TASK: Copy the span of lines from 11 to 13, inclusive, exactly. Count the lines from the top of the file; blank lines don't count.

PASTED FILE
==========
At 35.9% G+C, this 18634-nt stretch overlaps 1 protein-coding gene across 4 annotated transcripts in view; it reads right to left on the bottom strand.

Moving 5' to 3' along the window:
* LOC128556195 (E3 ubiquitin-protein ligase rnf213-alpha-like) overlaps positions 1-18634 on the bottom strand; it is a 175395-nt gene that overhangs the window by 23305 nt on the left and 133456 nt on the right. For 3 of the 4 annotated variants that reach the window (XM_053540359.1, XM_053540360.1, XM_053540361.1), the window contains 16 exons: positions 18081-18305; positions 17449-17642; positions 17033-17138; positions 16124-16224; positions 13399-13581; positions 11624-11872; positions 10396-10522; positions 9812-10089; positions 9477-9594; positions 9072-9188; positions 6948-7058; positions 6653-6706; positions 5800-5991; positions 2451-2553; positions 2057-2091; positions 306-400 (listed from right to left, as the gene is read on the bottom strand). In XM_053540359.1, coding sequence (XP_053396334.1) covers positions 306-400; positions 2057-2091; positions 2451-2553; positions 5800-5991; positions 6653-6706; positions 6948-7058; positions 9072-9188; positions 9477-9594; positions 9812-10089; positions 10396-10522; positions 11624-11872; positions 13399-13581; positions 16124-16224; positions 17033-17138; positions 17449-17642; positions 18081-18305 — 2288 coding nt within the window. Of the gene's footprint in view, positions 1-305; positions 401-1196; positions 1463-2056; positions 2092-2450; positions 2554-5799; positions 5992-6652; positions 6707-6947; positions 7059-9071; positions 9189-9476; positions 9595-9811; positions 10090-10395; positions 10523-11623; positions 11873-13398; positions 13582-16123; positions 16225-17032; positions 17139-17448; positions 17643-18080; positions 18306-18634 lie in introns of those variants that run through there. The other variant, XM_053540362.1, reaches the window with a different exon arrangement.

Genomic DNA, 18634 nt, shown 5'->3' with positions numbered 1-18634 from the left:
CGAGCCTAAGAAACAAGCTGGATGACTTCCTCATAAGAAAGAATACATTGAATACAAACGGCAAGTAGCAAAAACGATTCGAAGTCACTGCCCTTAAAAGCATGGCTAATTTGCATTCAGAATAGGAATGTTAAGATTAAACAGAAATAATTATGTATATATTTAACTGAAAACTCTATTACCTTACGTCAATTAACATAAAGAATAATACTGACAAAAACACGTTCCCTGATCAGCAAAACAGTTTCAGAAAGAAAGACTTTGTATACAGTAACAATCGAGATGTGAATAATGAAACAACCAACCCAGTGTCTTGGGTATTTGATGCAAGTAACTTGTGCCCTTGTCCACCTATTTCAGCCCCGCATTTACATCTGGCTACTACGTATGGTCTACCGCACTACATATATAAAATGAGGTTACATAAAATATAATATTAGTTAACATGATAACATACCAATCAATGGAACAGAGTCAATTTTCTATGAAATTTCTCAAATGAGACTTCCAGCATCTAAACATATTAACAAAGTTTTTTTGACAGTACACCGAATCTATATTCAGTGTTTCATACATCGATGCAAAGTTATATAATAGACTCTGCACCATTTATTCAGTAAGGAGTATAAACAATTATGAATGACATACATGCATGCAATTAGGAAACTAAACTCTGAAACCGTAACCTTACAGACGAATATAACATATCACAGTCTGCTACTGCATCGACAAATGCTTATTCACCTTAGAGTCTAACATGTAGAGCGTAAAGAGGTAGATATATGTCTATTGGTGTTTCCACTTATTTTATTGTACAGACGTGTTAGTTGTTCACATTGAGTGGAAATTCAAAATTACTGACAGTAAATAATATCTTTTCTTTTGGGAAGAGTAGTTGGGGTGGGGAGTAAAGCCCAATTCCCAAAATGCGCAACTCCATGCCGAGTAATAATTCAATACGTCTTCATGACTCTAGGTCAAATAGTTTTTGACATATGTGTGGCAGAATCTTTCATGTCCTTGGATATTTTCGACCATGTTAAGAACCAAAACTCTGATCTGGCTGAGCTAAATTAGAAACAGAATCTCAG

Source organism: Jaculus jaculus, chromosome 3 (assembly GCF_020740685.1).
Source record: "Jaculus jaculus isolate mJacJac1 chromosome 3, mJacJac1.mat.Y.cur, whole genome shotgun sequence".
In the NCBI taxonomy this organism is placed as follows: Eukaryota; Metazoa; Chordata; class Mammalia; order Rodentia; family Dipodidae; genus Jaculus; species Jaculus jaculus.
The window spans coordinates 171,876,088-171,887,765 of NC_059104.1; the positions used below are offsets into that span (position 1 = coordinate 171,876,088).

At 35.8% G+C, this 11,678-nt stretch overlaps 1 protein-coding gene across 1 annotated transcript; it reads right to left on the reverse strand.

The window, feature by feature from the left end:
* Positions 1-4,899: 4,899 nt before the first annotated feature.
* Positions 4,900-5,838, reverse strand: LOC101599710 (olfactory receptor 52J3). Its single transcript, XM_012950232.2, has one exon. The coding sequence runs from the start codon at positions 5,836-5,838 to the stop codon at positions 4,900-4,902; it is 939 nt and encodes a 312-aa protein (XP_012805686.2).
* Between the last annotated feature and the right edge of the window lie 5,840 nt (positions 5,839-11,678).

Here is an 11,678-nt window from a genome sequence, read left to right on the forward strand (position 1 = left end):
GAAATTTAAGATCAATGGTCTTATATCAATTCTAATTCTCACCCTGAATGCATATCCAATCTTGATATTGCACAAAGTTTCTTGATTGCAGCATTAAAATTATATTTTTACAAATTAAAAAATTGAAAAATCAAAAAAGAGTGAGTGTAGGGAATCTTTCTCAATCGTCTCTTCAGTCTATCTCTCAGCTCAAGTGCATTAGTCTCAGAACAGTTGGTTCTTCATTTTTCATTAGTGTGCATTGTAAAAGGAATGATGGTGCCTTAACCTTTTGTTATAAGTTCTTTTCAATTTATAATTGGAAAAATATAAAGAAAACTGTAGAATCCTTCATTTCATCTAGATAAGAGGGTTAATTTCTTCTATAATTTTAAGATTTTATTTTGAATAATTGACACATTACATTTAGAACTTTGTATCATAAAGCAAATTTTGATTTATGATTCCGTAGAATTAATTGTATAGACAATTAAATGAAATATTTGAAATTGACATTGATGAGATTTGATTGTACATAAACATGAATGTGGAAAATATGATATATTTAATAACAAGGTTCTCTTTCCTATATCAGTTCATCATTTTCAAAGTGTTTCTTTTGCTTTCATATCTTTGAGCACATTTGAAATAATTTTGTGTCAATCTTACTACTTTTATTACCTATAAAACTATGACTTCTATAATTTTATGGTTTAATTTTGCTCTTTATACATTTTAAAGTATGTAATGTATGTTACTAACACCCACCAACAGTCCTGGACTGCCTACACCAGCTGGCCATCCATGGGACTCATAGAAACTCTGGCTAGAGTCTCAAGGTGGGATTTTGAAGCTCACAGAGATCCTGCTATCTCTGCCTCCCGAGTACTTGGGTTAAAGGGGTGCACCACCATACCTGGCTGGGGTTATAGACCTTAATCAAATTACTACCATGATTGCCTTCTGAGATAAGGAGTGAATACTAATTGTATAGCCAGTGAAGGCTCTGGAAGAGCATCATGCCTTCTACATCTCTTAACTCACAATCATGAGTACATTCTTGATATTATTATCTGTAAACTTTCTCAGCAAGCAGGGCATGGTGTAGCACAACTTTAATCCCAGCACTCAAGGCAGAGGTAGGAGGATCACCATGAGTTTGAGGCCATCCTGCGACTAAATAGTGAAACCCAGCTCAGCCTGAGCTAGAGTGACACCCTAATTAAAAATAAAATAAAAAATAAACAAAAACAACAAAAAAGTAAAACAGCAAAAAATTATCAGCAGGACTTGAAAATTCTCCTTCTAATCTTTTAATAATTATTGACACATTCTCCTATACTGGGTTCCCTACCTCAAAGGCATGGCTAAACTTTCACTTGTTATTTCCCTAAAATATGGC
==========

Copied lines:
The window, feature by feature from the left end:
* Positions 1-4,899: 4,899 nt before the first annotated feature.
* Positions 4,900-5,838, reverse strand: LOC101599710 (olfactory receptor 52J3). Its single transcript, XM_012950232.2, has one exon. The coding sequence runs from the start codon at positions 5,836-5,838 to the stop codon at positions 4,900-4,902; it is 939 nt and encodes a 312-aa protein (XP_012805686.2).